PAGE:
C++11 Lambda expressions, std::function,std::bind and callbacks

Introduction : Lambda expressions in C++11 produce function objects (functors) behind the scenes, which are very useful when working with STL algorithms since they can store state compared to normal functions. You can simplify writing function objects greatly by using lambda expressions. At the end of this post, will share a callback implementation.

It should be noted that , previous STL algorithm related features are deprecated in C++11 :

Function object base classes : std::unary_function , std::binary_function
Adapters for class members : mem_fun, ptr_fun ( Replacement is std::mem_fn )
Binder classes : bind_1st, bind_2nd ( Replacement is std::bind and std::placeholders )

Lambda syntax is like :

[]() { } // barebone lambda [/code]

[] : capture list
() : arguments
{} : body

Additionally if you want to specify the return type :

[](double d) -> double { double x =0; return x; };

Examples :

1. Usage with STL algorithms as “nameless functions” :

In simple cases , the return type will be deduced :

2. Variable initialisation :

3. Named nested functions : You can assign lambda expressions to C++11 autos :

Capture lists : You can capture by both reference and value, which you can specify using = and &:

[&variable_name] capture by reference
[&, variable_name] specify that the default way of capturing is by reference and what we want to capture
variable_name by value
[=, variable_name] capture by value by default, but for variable_name use reference instead


Constness and mutable : Lambda expressions are const by default. However you can use the keyword mutable to change that.

std::function : std::function is a template class in header. It can store all “callable” objects :

– functions
– functors
– class methods
– lambda expressions

For an example, let`s first implement a simple class called SimpleCallback which has std::function member that can store “callable” objects with void return value and no arguments :

Now let`s see that class in use :

std::bind & std::placeholders : std::bind functions receives a lambda function/function pointer/functor and returns std::function object. Its main use is binding parameters to std::function objects.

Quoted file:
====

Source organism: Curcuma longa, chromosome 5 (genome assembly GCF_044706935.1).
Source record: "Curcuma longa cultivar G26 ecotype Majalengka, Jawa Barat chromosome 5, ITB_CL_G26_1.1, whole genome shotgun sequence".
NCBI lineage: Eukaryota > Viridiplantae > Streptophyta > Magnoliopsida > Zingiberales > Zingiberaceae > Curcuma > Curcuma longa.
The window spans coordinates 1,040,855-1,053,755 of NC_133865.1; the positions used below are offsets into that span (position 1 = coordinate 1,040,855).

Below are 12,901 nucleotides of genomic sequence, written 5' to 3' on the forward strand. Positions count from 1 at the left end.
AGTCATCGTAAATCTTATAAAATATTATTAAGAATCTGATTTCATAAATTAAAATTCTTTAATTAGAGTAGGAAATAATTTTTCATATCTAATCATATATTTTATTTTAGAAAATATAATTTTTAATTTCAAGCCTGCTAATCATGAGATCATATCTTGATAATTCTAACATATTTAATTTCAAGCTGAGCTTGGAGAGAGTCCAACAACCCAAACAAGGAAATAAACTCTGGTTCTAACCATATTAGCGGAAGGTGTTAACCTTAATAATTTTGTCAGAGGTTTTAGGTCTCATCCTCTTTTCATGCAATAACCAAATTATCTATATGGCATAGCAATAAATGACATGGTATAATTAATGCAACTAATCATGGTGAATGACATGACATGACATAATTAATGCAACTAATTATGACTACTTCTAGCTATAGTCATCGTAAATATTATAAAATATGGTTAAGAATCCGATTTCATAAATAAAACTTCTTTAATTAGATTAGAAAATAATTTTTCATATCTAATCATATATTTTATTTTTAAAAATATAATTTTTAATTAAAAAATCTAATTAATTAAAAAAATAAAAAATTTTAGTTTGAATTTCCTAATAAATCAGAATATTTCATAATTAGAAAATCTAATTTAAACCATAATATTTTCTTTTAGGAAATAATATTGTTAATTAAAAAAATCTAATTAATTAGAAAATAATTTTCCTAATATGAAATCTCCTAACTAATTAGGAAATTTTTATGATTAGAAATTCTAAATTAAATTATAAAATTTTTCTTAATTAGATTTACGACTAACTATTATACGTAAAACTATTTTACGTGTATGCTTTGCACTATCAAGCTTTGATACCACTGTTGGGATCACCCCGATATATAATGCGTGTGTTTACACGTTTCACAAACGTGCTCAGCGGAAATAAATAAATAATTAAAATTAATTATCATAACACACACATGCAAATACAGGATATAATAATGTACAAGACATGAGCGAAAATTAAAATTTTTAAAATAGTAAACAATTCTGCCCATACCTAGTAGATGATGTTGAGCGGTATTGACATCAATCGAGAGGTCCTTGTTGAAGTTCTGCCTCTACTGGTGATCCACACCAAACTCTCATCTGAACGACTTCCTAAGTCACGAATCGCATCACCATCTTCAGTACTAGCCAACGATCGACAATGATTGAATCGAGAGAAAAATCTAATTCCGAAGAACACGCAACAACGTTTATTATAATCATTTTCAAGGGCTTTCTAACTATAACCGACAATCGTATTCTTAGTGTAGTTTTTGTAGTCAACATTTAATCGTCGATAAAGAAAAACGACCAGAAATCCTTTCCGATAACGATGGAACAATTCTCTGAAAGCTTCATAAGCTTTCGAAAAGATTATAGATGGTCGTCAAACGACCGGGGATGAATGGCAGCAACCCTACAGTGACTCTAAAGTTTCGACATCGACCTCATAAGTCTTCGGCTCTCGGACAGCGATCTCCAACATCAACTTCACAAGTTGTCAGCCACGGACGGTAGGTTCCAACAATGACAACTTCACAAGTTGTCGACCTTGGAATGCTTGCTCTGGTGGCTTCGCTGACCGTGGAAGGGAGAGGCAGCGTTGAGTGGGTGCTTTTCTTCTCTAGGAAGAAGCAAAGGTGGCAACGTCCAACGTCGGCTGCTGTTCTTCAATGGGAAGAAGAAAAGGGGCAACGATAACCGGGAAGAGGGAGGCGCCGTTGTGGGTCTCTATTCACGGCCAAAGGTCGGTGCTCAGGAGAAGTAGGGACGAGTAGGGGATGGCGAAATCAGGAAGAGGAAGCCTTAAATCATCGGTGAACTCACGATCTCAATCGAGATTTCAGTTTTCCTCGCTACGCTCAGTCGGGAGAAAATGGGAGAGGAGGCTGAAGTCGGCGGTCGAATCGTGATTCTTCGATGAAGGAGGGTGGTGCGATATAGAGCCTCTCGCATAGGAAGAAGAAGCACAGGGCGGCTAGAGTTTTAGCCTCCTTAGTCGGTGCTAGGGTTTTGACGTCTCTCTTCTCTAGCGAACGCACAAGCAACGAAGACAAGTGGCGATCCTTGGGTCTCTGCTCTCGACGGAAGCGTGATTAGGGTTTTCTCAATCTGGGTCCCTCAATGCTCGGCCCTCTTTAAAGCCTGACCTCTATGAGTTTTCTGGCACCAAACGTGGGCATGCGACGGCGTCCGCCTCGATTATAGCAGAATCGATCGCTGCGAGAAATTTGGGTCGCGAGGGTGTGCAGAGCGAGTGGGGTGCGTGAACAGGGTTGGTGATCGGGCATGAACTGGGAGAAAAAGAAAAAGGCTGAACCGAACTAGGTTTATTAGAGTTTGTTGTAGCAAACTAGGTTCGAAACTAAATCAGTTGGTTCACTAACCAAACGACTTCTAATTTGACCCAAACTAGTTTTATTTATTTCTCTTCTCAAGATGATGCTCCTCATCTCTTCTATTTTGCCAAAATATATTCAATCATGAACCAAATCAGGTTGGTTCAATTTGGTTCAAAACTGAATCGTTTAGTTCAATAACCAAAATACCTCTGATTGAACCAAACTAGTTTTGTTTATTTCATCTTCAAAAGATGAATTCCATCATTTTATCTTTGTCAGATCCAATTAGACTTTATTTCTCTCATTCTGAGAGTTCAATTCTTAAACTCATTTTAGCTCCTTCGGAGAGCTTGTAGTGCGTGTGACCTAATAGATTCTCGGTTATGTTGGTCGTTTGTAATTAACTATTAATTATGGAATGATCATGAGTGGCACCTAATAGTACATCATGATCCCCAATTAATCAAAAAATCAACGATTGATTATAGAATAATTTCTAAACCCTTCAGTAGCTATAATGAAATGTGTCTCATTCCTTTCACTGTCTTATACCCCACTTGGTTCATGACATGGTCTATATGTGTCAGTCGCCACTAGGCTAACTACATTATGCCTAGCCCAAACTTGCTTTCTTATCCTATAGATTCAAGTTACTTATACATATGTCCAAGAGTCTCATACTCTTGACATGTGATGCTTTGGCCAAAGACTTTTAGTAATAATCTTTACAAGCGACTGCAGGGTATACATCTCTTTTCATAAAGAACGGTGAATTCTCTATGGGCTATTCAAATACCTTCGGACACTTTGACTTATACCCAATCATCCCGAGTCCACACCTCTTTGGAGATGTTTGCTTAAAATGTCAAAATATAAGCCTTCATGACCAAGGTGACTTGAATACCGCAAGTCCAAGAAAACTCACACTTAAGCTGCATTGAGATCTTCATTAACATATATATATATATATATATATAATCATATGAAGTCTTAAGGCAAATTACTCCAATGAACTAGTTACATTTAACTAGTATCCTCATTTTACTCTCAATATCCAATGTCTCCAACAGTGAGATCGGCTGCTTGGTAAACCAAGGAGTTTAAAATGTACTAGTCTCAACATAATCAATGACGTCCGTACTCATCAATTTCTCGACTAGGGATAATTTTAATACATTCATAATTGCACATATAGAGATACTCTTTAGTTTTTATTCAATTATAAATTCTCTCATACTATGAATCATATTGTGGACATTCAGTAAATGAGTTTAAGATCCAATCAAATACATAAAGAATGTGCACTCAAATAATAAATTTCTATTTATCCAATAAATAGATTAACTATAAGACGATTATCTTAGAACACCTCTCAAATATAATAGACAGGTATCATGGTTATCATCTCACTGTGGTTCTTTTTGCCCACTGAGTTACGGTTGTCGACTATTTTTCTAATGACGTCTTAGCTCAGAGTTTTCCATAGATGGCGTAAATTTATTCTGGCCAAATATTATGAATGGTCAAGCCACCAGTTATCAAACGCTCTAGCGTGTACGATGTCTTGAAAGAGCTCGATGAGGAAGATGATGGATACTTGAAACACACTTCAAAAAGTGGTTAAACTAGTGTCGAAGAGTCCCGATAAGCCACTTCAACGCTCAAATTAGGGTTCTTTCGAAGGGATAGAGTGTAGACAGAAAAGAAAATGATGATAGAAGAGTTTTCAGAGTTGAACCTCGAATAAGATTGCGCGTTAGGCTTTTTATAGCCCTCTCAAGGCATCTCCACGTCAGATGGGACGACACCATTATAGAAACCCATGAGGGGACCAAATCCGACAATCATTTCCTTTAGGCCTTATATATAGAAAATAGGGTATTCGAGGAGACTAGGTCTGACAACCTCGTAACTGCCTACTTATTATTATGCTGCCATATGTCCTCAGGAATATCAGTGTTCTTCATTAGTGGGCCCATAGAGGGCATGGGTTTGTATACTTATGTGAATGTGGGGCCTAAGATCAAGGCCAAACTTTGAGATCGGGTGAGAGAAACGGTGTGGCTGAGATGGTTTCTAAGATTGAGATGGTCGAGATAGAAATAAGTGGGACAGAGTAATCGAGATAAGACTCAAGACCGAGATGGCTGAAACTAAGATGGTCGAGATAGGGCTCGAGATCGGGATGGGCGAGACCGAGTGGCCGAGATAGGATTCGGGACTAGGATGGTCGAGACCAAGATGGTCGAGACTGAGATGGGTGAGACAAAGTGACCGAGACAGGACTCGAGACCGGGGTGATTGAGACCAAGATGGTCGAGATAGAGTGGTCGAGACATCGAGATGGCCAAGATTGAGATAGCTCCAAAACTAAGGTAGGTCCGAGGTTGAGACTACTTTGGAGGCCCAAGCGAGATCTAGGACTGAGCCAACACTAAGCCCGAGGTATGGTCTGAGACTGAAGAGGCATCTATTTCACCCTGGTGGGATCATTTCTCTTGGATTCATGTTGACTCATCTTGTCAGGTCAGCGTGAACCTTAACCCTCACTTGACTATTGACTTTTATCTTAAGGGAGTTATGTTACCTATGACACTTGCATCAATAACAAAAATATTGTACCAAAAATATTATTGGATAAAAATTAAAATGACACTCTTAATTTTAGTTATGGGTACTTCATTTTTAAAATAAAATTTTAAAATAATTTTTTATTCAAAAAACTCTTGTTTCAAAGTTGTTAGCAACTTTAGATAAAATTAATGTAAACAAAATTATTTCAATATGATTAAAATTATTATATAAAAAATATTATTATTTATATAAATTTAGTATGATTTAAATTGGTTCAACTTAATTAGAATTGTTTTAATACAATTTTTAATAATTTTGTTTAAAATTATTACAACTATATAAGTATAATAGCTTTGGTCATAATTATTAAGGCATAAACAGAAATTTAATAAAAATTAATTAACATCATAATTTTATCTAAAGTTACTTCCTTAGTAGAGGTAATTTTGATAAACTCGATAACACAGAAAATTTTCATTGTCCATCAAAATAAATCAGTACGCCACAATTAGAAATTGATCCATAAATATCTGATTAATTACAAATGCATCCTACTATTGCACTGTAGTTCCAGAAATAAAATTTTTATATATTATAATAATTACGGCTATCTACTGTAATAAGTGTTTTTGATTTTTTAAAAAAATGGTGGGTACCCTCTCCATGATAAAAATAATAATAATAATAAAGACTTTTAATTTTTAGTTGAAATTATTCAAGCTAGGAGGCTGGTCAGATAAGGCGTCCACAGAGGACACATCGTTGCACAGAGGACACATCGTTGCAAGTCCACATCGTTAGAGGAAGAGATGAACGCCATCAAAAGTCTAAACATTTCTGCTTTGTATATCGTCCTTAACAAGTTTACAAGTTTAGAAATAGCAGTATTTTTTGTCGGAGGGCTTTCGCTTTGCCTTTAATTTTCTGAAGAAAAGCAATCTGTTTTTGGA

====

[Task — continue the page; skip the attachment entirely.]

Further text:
On the other hand, by using std::placeholders , you can bind parameters to different places :

As a final note about binding parameters to std::function , std::bind works with copy-by-value. Therefore if one of function arguments is a reference, you need to use a template function std::ref which returns an object of std::reference_wrapper :

std::ref : You can use std::ref to generate std::reference_wrappers in order to bind parameters by reference. Finally std::mem_fn can be used to point to class members and methods.

When you can use lambda expressions : I have listed some use cases :

    1. To write one-liners in with std::algorithm , particularly std::for_each
    2. Small functionalities in source code ,when you don`t prefer to promote a code snippet to be a function
    3. In places where you need to pass a function object. A good example is std`s condition variables.
    4. I have found them pretty useful when writing unit test code for testing thread safe containers as it is very convenient to use std::thread with them.
    5. Another good place to use them is specifying custom deleters with std smart pointers :

Example class ( FileWatcher ) : I will share an example implementation which is a class that watches changes to a text file. In order to use you have to register your callbacks. The class uses std::function :

Finally in order to use it :

class Foo {…};

void Foo::fileChangeCallback(const std::string& fileName, const std::vector& changedLines)
{

}

std::string fileName =”dummy.txt”;
std::unique_ptr watcher(new FileWatcher(fileName, std::bind(&Foo::fileChangeCallback, this, std::placeholders::_1, std::placeholders::_2)));

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